roof of the world

“Silence is an answer too.”

We came back to Nepal with the sole purpose of spending a month back at the Kopan Monastery in a retreat known as the November Course. We arrived on the last night of Diwali and could see the city lit up from the dark sky. This was unusual in part due to routine electric outages and the fuel crisis which were pervading and further depressing the country. Add this to the devastation from the earthquake and you have a disaster. So it was surprising but lovely to see that Nepalis were still able to find a way to celebrate.


Arriving back in Nepal felt like a breath of fresh air. If you’ve ever been to Kathmandu, this is a funny statement because the air is thick with pollution. You can never escape the veil of dust and fumes. But immediately, I’m struck by how soft people talk and their calm and (no it’s not everyone) how peaceful people seem in their lives of faith and purpose and devotion. I felt self-conscious and brash and loud and over-anxious. I felt a little lost. When we were last here we’d been traveling for over a year and I had settled into a routine of living a simple life and I suppose a calm. What a juxtaposition – I hadn’t realized how much of that feeling I’d lost.


With one day before our class we walked around Boudha and gathered supplies and warm clothes to get us thru the month in the cooler climate and early mornings. That night as I was sharing a beer with Ez is occurred to me that maybe I should take a pregnancy test. We had just started trying and I assumed it would take some time, but little pieces of the last few weeks starting clicking in to place. The extra emotions, the tiredness, the nausea I felt at the fish market in Dubai. In a sort of disbelief I went into the bathroom, took the test and walked out with what looked like a positive result. But it wasn’t totally clear. The next morning I took it again with the same result, but this time feeling it was positive.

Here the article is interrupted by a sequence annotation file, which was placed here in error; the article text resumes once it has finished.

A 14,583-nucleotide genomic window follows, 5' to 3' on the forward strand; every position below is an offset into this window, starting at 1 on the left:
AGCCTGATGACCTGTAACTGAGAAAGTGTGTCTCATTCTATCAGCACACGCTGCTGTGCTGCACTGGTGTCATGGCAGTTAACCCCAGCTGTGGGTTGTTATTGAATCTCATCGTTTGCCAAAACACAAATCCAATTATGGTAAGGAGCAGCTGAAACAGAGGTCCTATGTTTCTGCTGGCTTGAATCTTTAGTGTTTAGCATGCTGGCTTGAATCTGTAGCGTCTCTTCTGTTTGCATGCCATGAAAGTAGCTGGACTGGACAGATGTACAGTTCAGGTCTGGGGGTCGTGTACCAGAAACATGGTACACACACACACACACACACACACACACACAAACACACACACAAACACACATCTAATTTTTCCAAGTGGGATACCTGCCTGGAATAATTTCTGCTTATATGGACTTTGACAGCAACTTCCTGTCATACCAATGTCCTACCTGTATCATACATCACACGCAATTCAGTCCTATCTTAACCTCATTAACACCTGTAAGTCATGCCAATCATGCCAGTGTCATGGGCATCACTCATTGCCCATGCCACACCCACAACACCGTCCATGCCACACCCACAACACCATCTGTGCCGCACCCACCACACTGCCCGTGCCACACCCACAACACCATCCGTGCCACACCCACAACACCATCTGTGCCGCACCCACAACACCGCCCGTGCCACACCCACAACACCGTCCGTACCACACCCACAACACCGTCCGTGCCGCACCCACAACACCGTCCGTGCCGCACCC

When we planned this recent trip we had discussed volunteering and trying to get pregnant before going to the monastery. I felt like we called this into being by simply speaking the wish aloud and in our hearts. It felt surreal and like an omen that the beginning of this new little life would be in the surrounds of such a peaceful setting. I had new inspiration to work on my myself – to align my mind with my heart and prepare for what changes lay ahead.


Our time at the monastery was deeply personal and I don’t wish to belittle it with quips or stories or try to make it or myself sound more grand and spiritual that it was. It was a month of tough work, reflection, boredom, tiredness and overall beauty. I took refuge at Kopan in every sense of the word. And I felt grateful for having my life intersect with so many new intentional people.


We often say this baby must have good karma to have been conceived in Malawi while we were doing work we loved and found meaningful. Then being in the presence and energy of Lama Zopa Rinpoche’s teachings. I feel so grateful that my baby spent some of it’s first weeks in such a powerful spiritual place. As LZR (what Ez and I call him for short) would say “wow wow wow wow, amazing amazing amazing.” Or something to that effect anyway.


A month passed quickly and as we said our goodbyes there was a sadness but also excitement as we headed to a clinic to finally confirm the pregnancy. When the results came back I cried, and I felt a closeness to Ezra as we hugged for what was one of the first times this past month. We were adjusting back to a life outside a monastery, reconnecting with each other and now connecting with this little being growing inside my belly.